Rising River Waters Can Kill!
Watch for rapidly rising river levels on the Chattahoochee River and its tributaries. Water released from dams and heavy rain can turn a day on the river into a tragedy! More »
Call for Water Release Schedule
With colder temperatures you can expect longer and more frequent water releases. For water release schedule info, call 1-855-DAM-FLOW (1-855-326-3569) for Buford Dam and 404-329-1455 for Morgan Falls Dam. Save numbers to your cell! More »
Working Mules Return
Contact: Visitor Contact Station, 678-538-1200
Pack mules will be used to accomplish a bridge reconstruction project on backcountry trails at Chattahoochee River National Recreation Area. Hydra Engineering of Crawfordville, Florida is constructing several pre-engineered trail bridges as a part of a larger project being completed at the Atlanta metropolitan area park. Joe Hope of Hydra determined the most effective method for transporting bridge components to remote locations would be using pack mules. Some advantages of “mule power” include minimal impact to trails, limited use of gasoline or other non-renewable fuels and minimal disturbance of the natural quiet in these remote areas. In preparation for work at the park, the pack mules have been fed specialized feed to prevent introduction of exotic plants into the park environment. The prefabricated and pre-engineered bridges are made of extruded fiberglass and are delivered from the manufacturer palletized in component parts. The mules will pack the parts into various sites where the bridges will be assembled and installed using helical piers or conventional concrete foundations, depending on the site-specific requirements and logistical constraints.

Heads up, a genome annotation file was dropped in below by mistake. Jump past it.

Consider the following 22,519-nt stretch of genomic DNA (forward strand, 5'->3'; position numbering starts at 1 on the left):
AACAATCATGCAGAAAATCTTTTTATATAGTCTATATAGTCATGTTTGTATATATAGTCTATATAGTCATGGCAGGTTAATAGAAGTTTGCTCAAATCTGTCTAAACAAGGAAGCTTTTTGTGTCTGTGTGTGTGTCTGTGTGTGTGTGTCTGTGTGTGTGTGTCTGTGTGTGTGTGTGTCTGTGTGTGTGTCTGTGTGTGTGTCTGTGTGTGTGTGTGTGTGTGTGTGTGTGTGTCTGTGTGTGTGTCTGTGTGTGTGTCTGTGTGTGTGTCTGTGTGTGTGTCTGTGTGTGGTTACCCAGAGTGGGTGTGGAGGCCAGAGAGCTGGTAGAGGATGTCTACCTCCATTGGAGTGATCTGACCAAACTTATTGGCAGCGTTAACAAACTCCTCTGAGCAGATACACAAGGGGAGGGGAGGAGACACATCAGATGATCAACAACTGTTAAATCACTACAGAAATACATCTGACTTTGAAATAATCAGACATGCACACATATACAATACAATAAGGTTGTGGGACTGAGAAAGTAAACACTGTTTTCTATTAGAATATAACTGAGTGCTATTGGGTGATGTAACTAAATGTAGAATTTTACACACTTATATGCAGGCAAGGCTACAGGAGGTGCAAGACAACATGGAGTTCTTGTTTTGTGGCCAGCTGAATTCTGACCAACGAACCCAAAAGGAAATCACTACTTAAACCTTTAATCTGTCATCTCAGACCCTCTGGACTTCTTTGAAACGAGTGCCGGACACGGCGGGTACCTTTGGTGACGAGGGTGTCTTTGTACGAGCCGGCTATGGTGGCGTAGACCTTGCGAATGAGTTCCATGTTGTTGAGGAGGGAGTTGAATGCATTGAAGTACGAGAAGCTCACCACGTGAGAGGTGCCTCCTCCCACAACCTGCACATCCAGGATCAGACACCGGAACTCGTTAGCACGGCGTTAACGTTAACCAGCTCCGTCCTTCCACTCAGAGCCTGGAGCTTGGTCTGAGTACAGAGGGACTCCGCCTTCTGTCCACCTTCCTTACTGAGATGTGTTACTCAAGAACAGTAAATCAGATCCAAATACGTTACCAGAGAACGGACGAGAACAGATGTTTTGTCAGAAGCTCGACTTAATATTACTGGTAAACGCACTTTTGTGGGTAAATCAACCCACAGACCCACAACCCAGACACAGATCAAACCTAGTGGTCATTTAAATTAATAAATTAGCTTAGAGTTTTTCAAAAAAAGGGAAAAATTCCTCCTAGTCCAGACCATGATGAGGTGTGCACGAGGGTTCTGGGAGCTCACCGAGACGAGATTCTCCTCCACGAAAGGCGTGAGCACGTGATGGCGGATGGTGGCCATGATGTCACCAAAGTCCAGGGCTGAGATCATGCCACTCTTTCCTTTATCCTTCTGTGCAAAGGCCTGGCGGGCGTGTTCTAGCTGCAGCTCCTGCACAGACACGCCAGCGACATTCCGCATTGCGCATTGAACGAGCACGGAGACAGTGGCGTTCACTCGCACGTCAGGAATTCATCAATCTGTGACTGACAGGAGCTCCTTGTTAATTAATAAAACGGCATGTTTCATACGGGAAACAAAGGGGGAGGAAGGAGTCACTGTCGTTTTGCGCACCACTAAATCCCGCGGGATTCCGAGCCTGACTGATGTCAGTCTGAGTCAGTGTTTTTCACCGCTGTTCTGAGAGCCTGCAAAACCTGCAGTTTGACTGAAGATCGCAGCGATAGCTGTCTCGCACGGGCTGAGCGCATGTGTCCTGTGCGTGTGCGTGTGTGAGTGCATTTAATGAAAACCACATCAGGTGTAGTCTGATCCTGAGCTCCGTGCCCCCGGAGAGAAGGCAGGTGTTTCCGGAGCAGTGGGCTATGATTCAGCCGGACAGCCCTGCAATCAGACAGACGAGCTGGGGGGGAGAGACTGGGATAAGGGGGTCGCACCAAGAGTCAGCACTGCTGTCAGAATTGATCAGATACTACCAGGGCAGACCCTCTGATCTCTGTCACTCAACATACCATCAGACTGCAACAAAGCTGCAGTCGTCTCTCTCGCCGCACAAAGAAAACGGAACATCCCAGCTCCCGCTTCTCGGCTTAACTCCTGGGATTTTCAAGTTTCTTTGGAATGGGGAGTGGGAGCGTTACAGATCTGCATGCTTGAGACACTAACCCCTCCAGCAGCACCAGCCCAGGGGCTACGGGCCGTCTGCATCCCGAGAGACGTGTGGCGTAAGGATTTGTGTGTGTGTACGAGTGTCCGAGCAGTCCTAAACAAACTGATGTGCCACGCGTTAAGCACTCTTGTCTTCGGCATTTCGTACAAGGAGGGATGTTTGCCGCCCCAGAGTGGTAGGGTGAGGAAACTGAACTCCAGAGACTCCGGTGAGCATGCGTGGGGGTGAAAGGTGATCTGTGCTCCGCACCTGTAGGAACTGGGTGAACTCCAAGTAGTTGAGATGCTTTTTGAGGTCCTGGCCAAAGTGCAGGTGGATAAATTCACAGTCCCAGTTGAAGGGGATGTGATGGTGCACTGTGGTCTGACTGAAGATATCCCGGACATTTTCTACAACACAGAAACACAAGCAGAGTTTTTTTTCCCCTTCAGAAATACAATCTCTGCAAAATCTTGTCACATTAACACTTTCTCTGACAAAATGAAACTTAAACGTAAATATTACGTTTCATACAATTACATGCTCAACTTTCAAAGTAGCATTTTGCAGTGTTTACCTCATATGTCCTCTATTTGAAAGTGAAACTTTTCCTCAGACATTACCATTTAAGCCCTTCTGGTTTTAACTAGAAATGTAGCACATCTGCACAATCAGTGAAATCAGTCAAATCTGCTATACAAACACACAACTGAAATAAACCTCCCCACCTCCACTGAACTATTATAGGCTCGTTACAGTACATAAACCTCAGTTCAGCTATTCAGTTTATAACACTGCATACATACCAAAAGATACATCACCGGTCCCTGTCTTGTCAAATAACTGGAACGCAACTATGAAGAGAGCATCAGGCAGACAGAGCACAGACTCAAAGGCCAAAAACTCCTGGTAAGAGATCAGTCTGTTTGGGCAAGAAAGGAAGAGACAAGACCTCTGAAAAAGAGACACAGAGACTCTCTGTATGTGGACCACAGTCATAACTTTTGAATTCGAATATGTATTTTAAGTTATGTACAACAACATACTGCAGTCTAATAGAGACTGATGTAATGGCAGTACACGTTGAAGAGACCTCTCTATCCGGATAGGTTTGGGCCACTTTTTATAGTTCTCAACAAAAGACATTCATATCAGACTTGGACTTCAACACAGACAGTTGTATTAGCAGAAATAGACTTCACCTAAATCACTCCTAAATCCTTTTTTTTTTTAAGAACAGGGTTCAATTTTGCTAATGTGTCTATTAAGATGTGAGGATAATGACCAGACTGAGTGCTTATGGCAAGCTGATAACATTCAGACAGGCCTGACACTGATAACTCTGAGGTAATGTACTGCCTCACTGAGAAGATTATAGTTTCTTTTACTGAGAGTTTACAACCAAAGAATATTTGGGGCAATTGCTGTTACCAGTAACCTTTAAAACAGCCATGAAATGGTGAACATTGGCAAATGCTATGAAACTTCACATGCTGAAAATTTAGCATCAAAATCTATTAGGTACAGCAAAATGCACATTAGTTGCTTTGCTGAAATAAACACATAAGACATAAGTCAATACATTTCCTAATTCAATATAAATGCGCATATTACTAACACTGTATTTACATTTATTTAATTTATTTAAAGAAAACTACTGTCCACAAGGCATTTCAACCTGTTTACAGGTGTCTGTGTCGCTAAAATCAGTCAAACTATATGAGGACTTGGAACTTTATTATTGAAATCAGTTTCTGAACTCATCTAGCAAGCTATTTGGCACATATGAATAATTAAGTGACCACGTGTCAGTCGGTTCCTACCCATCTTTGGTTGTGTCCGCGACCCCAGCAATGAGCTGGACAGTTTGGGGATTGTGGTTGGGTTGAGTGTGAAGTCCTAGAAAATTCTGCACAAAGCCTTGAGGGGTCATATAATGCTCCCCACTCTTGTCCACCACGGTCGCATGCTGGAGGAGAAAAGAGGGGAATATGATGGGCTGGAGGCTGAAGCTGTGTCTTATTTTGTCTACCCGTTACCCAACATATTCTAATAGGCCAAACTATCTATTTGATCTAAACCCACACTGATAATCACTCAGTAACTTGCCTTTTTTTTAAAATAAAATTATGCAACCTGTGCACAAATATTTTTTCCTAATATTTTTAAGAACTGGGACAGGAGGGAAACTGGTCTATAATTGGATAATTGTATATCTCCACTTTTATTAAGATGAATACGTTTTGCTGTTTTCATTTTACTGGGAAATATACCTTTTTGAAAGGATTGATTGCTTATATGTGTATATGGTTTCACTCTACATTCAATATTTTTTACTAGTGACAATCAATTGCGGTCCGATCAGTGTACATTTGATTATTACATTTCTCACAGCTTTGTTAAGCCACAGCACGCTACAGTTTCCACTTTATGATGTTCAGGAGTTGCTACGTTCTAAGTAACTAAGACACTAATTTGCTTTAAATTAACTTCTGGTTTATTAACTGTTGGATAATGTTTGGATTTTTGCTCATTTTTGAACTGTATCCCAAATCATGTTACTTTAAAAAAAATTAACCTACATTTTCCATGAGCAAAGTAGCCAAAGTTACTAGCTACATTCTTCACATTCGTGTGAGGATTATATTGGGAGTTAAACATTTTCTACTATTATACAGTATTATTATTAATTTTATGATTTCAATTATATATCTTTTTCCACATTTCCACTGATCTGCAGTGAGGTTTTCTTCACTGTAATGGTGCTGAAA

Pack mule work will be conducted primarily at the Bowman’s Island section of the park between June 20 and July 1, 2011.
Did You Know?
Hewlett Lodge was once the Summer home of Georgia Superior Court Justice Samuel Hewlett. Construction began in the 1930s, using timber from the near the Okeefenokee Swamp and stone from Stone Mountain, taking six years to complete. Today it is home to the Island Ford Visitor Center.